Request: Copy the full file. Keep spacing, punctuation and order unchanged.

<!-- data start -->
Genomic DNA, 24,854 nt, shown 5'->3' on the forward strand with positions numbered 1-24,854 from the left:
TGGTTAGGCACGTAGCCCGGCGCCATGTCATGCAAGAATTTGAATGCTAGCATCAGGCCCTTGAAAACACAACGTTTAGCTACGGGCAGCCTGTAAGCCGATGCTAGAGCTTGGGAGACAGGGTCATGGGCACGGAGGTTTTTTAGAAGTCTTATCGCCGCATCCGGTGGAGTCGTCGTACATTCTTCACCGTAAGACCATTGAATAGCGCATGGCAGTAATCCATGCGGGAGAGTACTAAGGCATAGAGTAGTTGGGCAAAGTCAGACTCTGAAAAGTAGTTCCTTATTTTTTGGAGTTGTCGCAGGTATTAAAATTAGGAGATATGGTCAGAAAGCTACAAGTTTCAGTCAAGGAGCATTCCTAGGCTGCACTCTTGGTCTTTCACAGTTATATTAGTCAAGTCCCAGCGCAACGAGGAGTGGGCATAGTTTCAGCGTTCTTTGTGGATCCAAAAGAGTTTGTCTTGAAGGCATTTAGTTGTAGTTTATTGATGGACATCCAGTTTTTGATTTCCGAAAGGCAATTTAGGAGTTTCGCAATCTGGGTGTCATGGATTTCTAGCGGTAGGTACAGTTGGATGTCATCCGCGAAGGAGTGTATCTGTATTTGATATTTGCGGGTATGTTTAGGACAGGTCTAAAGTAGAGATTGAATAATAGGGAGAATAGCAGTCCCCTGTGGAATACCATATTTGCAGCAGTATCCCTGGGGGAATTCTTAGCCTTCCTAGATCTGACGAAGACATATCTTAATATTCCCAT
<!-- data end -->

Genomic DNA, 24,854 nt, shown 5'->3' on the forward strand with positions numbered 1-24,854 from the left:
TGGTTAGGCACGTAGCCCGGCGCCATGTCATGCAAGAATTTGAATGCTAGCATCAGGCCCTTGAAAACACAACGTTTAGCTACGGGCAGCCTGTAAGCCGATGCTAGAGCTTGGGAGACAGGGTCATGGGCACGGAGGTTTTTTAGAAGTCTTATCGCCGCATCCGGTGGAGTCGTCGTACATTCTTCACCGTAAGACCATTGAATAGCGCATGGCAGTAATCCATGCGGGAGAGTACTAAGGCATAGAGTAGTTGGGCAAAGTCAGACTCTGAAAAGTAGTTCCTTATTTTTTGGAGTTGTCGCAGGTATTAAAATTAGGAGATATGGTCAGAAAGCTACAAGTTTCAGTCAAGGAGCATTCCTAGGCTGCACTCTTGGTCTTTCACAGTTATATTAGTCAAGTCCCAGCGCAACGAGGAGTGGGCATAGTTTCAGCGTTCTTTGTGGATCCAAAAGAGTTTGTCTTGAAGGCATTTAGTTGTAGTTTATTGATGGACATCCAGTTTTTGATTTCCGAAAGGCAATTTAGGAGTTTCGCAATCTGGGTGTCATGGATTTCTAGCGGTAGGTACAGTTGGATGTCATCCGCGAAGGAGTGTATCTGTATTTGATATTTGCGGGTATGTTTAGGACAGGTCTAAAGTAGAGATTGAATAATAGGGAGAATAGCAGTCCCCTGTGGAATACCATATTTGCAGCAGTATCCCTGGGGGAATTCTTAGCCTTCCTAGATCTGACGAAGACATATCTTAATATTCCCAT